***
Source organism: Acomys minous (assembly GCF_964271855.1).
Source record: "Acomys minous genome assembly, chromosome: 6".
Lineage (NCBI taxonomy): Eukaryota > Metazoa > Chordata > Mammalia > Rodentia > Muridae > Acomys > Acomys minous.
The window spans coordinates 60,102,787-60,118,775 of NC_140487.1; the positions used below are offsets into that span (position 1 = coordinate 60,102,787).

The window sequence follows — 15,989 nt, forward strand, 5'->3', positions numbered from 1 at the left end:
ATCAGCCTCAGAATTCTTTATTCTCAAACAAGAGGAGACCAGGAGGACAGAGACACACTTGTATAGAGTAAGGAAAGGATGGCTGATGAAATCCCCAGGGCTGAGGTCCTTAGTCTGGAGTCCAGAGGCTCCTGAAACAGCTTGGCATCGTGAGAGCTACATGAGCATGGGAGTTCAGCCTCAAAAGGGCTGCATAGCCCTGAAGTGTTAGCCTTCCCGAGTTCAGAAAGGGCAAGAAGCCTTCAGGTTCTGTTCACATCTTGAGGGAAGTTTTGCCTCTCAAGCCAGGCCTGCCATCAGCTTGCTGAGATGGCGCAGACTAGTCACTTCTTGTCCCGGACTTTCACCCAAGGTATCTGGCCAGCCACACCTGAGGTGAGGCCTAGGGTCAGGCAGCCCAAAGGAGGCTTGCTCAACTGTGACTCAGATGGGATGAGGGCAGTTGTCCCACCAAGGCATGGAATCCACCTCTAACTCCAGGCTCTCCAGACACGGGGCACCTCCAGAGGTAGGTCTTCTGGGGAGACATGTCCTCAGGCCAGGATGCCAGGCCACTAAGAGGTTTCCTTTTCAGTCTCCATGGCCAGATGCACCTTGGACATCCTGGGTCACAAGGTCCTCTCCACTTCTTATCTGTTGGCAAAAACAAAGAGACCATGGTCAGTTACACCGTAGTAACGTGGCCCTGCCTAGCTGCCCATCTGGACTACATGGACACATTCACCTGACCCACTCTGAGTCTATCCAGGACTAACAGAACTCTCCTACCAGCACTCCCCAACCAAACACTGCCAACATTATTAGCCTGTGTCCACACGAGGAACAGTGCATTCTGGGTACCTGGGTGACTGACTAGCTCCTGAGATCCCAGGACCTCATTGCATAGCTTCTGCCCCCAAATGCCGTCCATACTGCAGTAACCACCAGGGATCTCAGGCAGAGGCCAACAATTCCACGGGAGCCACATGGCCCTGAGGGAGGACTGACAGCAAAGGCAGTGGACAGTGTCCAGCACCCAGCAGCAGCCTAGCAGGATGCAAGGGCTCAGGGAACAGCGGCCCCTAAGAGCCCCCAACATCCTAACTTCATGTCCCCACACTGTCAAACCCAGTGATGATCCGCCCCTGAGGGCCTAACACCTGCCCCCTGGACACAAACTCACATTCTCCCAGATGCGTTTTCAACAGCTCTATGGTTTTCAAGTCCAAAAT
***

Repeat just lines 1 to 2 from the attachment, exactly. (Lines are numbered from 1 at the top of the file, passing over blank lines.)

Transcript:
Source organism: Acomys minous (assembly GCF_964271855.1).
Source record: "Acomys minous genome assembly, chromosome: 6".